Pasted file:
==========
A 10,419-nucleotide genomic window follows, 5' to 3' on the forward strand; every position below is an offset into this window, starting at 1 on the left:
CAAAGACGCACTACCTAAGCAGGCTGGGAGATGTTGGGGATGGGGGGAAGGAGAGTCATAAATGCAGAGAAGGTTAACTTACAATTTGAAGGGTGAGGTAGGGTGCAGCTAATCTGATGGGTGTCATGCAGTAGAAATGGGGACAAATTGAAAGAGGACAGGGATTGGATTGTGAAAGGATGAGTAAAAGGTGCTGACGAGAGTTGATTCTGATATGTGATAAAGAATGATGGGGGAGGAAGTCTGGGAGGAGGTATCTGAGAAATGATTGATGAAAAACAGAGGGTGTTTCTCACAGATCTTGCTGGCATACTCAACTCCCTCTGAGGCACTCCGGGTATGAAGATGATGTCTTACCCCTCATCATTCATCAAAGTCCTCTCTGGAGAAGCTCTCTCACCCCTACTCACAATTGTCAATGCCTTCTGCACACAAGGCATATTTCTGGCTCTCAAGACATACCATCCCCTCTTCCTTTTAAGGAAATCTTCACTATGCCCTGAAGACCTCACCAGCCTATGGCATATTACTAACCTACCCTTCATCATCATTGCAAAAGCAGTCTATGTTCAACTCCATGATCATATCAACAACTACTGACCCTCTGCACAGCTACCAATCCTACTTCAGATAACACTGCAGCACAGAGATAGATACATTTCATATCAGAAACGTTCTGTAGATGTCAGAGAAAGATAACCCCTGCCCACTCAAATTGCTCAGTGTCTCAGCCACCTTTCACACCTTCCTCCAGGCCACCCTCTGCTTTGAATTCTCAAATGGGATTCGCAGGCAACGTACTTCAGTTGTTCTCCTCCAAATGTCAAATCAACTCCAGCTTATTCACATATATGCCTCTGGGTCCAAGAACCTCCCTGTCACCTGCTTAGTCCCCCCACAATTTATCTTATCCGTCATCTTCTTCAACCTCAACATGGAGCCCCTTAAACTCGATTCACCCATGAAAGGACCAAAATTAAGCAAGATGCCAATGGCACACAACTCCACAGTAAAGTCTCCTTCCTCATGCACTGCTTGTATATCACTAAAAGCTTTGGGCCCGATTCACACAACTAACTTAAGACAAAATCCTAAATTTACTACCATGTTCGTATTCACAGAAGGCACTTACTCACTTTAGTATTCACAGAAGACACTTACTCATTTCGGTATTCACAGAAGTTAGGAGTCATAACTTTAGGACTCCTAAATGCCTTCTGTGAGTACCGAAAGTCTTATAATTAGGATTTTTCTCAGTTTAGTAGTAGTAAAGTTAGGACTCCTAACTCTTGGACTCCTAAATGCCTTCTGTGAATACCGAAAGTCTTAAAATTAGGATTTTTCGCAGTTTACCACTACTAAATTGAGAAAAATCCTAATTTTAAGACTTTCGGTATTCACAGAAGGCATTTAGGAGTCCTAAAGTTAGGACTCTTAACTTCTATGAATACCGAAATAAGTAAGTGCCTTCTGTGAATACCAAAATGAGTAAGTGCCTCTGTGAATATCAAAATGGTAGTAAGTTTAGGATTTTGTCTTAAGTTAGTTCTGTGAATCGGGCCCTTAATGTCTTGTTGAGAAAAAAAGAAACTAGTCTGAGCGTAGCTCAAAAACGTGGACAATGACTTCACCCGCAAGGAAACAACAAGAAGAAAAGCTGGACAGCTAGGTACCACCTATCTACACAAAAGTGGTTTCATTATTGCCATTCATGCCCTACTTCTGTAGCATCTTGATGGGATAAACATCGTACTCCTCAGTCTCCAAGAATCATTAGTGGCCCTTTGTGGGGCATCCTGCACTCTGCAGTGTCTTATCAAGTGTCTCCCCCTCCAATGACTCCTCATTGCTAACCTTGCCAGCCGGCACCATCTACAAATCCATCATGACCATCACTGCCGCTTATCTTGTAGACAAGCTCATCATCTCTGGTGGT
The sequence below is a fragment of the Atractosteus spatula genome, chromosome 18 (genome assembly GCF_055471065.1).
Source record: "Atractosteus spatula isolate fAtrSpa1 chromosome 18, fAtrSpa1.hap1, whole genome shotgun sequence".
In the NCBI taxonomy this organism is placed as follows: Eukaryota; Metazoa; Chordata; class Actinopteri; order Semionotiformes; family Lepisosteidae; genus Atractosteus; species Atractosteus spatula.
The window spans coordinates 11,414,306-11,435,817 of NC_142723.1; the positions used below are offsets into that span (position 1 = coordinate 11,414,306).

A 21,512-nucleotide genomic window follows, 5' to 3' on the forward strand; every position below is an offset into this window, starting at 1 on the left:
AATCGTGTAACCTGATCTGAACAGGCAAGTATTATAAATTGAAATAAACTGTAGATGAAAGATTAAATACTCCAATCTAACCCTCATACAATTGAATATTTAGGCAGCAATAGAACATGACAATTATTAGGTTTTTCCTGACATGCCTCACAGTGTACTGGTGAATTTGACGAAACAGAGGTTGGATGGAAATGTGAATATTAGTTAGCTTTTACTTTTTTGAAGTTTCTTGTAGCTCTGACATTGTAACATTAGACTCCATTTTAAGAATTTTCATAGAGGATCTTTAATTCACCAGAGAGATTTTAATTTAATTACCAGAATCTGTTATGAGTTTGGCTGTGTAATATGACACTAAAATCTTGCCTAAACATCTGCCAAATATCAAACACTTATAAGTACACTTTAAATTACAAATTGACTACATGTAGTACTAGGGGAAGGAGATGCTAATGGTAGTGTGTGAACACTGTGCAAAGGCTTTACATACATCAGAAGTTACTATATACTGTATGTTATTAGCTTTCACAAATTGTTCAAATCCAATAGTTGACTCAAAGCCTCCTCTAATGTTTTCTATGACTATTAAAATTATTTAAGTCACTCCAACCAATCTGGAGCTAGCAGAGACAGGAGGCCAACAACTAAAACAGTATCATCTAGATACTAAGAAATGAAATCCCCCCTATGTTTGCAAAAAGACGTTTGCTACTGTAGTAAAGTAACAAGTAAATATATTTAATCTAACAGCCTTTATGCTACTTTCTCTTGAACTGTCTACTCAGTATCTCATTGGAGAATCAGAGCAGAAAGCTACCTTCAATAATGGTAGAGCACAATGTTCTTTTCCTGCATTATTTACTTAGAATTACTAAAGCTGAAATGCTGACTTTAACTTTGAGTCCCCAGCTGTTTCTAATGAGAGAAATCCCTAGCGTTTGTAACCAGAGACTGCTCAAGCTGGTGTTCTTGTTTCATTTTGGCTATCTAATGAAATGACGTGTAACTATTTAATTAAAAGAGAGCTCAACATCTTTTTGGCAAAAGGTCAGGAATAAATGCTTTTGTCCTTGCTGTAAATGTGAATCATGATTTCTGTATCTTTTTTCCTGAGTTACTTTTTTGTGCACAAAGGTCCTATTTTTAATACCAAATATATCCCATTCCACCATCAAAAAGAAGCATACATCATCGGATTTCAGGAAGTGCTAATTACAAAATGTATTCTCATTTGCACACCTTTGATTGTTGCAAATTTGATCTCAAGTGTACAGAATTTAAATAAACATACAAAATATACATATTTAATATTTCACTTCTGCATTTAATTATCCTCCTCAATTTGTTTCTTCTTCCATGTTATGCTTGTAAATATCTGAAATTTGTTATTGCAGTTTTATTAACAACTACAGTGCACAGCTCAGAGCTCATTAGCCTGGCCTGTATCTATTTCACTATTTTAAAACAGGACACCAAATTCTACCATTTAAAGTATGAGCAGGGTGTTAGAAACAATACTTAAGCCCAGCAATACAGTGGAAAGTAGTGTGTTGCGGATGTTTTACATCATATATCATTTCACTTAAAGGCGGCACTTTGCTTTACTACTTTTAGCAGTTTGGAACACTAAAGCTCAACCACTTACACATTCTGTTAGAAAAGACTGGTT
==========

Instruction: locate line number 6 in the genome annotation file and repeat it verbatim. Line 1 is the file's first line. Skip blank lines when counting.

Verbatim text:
The window spans coordinates 11,414,306-11,435,817 of NC_142723.1; the positions used below are offsets into that span (position 1 = coordinate 11,414,306).